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UniCredit Expects to Meet Business Plan’s Goals, CEO Says

UniCredit SpA CEO Federico Ghizzoni
UniCredit SpA Chief Executive Officer Federico Ghizzoni said he is “confident” Italy’s biggest bank will reach targets for 2015 as it implements its five-year strategic guidelines approved last year. Photographer: Alessia Pierdomenico/Bloomberg

UniCredit SpA Chief Executive Officer Federico Ghizzoni said he is “confident” Italy’s biggest bank will reach targets for 2015 as it implements its five-year strategic guidelines approved last year.

“We are not derogating from the indications that we have given through the plan, so I expect that the targets in 2015 will be reached, despite that the world is different,” Ghizzoni said in a Sept. 8 interview in Cernobbio, Italy. “We are ahead of them in terms of capital generation, liquidity, funding position and we will be soon ahead in terms of cost control.”

Ghizzoni is reviewing the bank’s strategy to reduce risks and boost profit as part of the five-year plan approved Nov. 14. The Milan-based lender targeted 1.5 billion euros ($1.9 billion) in savings by 2015, focused on western Europe, as it aims to restore profit to 6.5 billion euros by 2015.

“I’m pretty confident that the strategy outlined will be put in place, we need to accelerate in some areas to compensate what we are missing in others” Ghizzoni said. “We have some issues in Italy about costs coming from the pension reform, but this is not impacting the banking costs because we have found other savings to cover this issue,” he said.

UniCredit rose as much as 1.6 percent, and was up 0.7 percent to 3.69 euros at 4:40 p.m. in Milan, giving the company a market value of 21.3 billion euros. The Bloomberg Banks and Financial Services Index, which was up 0.3 percent today, has risen 13 percent this year, compared with UniCredit’s 13 percent decline.

Job Cuts

UniCredit, which in November announced plans to cut 6,150 job, about 4 percent of the worldwide total, through 2015, has reduced its workforce by 2,719 jobs in the first half. The lender, which operates in 22 countries, including Germany, Austria and Poland, is shrinking its assets as part of a review process involving businesses in Europe.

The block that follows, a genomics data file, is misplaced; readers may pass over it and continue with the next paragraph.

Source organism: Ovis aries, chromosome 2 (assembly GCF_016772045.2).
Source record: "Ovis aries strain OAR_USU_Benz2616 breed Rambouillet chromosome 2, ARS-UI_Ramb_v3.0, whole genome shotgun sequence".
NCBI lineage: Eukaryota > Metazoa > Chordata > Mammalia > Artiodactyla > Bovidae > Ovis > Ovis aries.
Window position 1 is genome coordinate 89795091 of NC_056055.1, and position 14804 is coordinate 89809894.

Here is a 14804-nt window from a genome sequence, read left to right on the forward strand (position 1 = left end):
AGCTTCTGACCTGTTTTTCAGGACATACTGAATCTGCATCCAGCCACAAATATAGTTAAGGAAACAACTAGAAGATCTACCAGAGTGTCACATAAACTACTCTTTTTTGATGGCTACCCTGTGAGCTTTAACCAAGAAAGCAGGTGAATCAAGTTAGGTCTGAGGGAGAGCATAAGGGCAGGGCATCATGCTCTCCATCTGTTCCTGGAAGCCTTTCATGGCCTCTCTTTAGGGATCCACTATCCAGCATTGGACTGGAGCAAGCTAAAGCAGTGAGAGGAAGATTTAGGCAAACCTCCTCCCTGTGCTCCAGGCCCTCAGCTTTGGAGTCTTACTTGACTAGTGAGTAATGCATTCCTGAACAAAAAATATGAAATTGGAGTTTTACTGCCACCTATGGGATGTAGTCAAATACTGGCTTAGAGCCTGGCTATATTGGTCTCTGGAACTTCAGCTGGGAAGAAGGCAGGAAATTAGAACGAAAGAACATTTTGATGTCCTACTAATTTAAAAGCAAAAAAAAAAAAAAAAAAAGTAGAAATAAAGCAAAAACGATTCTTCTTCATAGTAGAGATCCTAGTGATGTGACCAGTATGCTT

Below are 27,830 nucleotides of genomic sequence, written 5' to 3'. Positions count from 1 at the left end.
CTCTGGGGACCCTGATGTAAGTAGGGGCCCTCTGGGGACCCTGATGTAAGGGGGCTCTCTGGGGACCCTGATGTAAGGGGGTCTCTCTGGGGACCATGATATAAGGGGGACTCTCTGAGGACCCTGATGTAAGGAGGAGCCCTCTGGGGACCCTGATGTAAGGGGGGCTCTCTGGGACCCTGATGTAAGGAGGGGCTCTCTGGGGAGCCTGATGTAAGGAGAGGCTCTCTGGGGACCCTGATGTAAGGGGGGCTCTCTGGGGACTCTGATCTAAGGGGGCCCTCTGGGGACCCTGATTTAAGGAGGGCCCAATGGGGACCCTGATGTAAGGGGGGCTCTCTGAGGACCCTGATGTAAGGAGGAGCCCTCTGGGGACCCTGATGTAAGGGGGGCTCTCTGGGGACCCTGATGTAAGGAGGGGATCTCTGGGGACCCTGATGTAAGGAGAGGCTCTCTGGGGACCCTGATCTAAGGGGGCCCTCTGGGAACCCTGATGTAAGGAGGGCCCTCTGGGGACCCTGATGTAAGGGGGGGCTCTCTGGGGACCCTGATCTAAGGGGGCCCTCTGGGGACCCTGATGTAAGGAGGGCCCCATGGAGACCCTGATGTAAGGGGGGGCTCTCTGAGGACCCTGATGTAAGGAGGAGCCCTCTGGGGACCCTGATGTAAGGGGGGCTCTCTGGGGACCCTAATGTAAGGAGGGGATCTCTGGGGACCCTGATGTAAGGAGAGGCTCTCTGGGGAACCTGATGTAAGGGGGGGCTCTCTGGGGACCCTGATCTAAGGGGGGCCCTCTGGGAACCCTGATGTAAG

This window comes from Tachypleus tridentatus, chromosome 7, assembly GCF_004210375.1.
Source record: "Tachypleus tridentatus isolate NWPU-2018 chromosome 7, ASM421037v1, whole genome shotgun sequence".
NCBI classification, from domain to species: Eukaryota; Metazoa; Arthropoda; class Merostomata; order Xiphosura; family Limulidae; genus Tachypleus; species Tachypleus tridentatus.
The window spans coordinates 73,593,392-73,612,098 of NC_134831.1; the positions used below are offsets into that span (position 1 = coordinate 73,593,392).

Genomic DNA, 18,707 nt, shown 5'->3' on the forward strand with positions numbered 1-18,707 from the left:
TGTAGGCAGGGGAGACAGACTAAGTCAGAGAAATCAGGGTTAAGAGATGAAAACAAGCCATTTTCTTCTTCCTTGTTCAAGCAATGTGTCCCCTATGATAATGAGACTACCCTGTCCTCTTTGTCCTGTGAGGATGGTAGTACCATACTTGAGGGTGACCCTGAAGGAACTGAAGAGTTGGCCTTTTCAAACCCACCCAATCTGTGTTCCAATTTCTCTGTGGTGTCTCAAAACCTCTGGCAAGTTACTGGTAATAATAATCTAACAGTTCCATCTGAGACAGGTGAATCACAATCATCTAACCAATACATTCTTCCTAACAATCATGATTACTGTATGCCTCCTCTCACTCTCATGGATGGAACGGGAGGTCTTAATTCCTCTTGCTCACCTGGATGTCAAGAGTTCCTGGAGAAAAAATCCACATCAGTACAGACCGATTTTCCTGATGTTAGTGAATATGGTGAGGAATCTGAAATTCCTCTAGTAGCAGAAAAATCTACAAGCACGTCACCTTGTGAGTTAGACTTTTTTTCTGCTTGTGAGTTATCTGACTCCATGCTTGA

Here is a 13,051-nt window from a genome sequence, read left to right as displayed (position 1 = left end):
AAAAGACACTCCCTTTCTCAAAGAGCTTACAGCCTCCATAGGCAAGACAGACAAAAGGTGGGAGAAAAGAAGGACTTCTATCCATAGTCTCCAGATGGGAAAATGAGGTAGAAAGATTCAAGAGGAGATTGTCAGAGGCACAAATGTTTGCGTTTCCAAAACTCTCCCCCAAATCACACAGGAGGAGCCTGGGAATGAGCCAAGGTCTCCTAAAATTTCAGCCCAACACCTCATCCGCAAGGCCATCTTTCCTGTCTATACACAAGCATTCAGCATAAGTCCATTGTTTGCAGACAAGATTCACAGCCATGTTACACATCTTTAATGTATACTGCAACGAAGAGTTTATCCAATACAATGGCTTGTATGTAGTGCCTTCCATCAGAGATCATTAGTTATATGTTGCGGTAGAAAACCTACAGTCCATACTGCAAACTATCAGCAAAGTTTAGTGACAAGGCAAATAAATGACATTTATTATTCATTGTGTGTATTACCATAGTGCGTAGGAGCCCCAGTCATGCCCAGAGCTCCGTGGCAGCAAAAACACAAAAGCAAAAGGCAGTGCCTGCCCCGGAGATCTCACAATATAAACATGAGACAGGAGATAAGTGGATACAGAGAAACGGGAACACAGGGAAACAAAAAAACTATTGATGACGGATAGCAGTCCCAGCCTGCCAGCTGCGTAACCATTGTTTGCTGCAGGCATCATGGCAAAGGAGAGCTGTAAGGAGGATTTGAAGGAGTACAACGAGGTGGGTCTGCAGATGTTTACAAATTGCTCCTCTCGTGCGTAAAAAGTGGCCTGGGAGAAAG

“We confirm what we outlined in the plan, and we are on track in deleveraging our portfolio,” said Ghizzoni. “Talking about asset disposals, meaning M&A, I can say we are actively working on that, and as soon as we have something to present to the market, we will do it.”

The bank plans to wind down 48 billion euros of non-strategic assets over the next three years, after it spent more than $60 billion on European takeovers from 2005 to 2008. Purchases included Munich-based HVB AG, Germany’s third-biggest bank, and the largest lenders in Poland and Austria.

‘Strong Focus’

UniCredit is not planning to list HVB or Bank Austria, the CEO said in response to a question on whether a listing of these units may make the group more profitable. “We are not discussing these topics, but there is a strong focus in boosting capital and profitability.”

UniCredit’s second-quarter profit fell 67 percent to 169 million euros as provisions for bad loans increased and the company earned less from lending and fees. Loan-loss provisions increased to 1.91 billion euros in the quarter from 1.18 billion euros a year ago.

Ghizzoni is focusing investments on countries with the biggest and most profitable units in the emerging economies of Europe, where UniCredit is the largest lender. He has identified Russia, Poland, Turkey and the Czech Republic as “growth engines.”

“This group has to look to the assets it owns to make a decision,” he said. “We have a number of discussions ongoing, it is not easy in this time to finalize deals.”

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